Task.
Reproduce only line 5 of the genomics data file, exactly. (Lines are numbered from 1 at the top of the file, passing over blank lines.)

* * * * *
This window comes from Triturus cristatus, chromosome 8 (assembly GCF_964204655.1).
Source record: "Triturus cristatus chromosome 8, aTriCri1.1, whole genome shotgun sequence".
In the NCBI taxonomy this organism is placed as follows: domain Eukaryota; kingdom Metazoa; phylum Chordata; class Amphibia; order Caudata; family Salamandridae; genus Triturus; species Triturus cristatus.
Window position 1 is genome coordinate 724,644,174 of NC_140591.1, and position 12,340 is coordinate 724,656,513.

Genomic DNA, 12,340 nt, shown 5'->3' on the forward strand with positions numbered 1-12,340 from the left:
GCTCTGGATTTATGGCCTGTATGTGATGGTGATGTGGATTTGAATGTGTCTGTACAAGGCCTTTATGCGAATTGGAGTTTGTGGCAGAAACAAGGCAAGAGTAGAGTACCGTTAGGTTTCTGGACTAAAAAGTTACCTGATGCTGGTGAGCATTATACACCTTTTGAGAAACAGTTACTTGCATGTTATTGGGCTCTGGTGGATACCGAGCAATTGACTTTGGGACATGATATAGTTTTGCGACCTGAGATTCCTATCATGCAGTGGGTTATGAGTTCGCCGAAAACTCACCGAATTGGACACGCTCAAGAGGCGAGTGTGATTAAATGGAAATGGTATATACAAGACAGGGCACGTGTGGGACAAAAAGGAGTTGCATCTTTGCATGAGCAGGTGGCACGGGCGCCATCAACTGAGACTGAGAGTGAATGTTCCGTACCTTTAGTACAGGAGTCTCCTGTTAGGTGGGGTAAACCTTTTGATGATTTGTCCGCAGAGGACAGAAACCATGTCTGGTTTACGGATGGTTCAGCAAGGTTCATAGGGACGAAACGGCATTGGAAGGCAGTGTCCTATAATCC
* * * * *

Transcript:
Genomic DNA, 12,340 nt, shown 5'->3' on the forward strand with positions numbered 1-12,340 from the left: